(Sheridan, Wyo.) — Yesterday while celebrating the recent successes
of Big Horn High School/Sheridan
County School District #1, Gov. Matt Mead mentioned that it is only because
of Big Horn students that Wyoming has a state butterfly.
So we wondered at Dally : What is the state butterfly,
and how is it that it came to be because of students in our area?
Sheridan's green hairstreak butterfly is the state butterfly, and it was
adopted as such by the state on Feb. 26, 2009, according to
ereferenceguide.com. Then-third grader at Big Horn Elementary Tanner Warder
led the effort, Mead said yesterday.
Warder's efforts in 2009 were supported by state Sen. Bruce Burns and Rep.
*Feature photo and above h/t Wikimedia Commons / Pitchengine Communities*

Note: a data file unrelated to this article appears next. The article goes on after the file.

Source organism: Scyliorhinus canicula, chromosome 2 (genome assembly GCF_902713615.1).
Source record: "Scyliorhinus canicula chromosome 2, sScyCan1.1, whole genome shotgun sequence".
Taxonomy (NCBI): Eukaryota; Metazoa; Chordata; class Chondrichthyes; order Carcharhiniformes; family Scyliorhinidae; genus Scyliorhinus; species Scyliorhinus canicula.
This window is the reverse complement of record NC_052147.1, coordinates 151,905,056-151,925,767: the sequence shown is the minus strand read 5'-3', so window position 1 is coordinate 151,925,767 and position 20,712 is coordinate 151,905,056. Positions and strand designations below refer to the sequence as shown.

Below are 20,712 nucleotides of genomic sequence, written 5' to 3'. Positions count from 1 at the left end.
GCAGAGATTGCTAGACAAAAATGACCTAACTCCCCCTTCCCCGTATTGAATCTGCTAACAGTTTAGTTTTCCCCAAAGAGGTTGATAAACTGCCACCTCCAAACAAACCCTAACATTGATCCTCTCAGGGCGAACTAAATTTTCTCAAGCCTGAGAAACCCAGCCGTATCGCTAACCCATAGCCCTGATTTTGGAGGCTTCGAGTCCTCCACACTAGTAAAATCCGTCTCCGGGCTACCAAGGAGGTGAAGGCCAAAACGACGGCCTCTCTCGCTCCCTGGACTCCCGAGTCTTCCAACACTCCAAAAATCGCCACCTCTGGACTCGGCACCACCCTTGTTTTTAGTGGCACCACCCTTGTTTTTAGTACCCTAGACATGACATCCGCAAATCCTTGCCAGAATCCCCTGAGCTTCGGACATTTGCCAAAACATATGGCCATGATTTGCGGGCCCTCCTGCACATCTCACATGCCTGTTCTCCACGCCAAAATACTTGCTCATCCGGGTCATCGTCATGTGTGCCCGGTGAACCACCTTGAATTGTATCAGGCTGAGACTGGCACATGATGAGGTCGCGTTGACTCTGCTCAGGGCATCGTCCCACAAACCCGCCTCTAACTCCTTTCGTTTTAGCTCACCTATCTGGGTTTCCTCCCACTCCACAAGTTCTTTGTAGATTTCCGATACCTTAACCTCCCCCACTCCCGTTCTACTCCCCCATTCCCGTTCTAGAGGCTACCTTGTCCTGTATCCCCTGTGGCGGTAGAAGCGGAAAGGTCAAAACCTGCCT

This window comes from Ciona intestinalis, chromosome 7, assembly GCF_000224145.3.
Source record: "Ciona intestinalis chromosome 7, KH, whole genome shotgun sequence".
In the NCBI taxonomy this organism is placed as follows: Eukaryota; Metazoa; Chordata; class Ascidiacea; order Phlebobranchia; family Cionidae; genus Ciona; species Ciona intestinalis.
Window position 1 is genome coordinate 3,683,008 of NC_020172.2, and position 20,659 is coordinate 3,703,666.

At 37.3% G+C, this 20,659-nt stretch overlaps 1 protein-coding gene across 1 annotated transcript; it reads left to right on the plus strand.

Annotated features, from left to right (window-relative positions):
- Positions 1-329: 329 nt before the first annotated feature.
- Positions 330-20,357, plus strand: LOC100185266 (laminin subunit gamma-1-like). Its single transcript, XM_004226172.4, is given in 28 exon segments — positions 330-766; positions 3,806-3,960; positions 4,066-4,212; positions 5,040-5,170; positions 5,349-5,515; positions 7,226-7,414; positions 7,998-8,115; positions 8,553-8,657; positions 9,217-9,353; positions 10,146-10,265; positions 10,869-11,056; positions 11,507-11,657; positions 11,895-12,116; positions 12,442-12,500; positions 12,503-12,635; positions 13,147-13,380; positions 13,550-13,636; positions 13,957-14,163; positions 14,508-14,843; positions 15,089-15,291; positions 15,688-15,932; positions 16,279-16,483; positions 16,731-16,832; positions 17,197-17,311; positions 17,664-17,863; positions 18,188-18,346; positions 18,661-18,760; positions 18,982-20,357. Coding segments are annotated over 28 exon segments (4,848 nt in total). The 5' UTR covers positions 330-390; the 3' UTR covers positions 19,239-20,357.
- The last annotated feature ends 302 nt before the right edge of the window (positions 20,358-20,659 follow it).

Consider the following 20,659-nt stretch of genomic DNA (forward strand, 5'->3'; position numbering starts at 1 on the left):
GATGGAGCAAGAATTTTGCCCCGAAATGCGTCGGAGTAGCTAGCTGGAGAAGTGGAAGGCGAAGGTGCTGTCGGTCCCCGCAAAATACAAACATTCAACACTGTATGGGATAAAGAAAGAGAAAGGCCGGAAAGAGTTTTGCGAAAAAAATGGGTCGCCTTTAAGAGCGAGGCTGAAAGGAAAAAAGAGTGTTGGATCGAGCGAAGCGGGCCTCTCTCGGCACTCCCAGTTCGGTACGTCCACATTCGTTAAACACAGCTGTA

Gov. David Freudenthal signed the 2009 legislation declaring that
Sheridan's green hairstreak butterly, (Callophrys sheridanii,) would become
the state butterfly nearly six years ago.
Sheridan's green hairstreak was discovered in 1877 near the location of
present-day Sheridan. The butterfly occurs widely across Wyoming in
mountains and foothills, wherever its primary food source (the
sulphur-flower) is found, according to ereferenceguide.com.
This butterfly species flies from March to June and is the earliest
butterfly to emerge from a chrysalis (butterfly pupa) in Wyoming.